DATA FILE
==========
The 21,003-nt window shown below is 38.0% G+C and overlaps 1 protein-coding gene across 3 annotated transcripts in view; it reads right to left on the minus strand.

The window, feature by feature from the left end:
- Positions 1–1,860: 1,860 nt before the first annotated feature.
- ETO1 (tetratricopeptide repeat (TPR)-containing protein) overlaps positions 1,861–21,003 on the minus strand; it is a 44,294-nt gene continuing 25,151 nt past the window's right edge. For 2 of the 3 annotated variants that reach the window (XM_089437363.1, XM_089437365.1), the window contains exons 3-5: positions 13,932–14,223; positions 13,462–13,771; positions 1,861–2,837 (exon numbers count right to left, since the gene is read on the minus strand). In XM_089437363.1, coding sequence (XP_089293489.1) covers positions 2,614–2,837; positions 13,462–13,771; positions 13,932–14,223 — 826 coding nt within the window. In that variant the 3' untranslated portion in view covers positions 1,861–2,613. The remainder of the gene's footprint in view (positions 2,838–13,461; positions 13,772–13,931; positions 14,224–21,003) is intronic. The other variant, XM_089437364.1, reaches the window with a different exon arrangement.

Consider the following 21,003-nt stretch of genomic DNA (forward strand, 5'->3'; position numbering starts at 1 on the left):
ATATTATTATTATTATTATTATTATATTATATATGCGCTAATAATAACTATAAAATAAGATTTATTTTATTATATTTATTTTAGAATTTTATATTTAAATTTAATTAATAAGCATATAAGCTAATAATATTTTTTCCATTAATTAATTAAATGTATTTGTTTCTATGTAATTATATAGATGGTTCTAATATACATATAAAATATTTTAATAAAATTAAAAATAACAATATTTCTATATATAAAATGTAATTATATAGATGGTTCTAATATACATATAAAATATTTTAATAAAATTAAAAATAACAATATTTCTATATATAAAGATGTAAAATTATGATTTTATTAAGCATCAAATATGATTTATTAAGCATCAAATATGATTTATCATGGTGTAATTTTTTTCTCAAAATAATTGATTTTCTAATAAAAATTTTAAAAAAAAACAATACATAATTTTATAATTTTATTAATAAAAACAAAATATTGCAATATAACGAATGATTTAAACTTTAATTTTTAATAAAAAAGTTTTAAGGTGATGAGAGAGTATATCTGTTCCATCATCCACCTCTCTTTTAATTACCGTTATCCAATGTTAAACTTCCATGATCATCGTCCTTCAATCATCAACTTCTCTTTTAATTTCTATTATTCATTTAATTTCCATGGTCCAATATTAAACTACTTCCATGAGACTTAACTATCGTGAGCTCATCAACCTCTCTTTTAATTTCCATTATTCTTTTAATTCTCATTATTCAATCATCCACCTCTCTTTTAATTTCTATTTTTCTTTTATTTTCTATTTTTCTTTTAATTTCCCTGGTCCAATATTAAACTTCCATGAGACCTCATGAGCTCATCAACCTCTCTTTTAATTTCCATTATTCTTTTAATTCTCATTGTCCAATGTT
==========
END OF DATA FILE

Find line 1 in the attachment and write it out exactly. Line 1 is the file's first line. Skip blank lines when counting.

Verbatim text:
The 21,003-nt window shown below is 38.0% G+C and overlaps 1 protein-coding gene across 3 annotated transcripts in view; it reads right to left on the minus strand.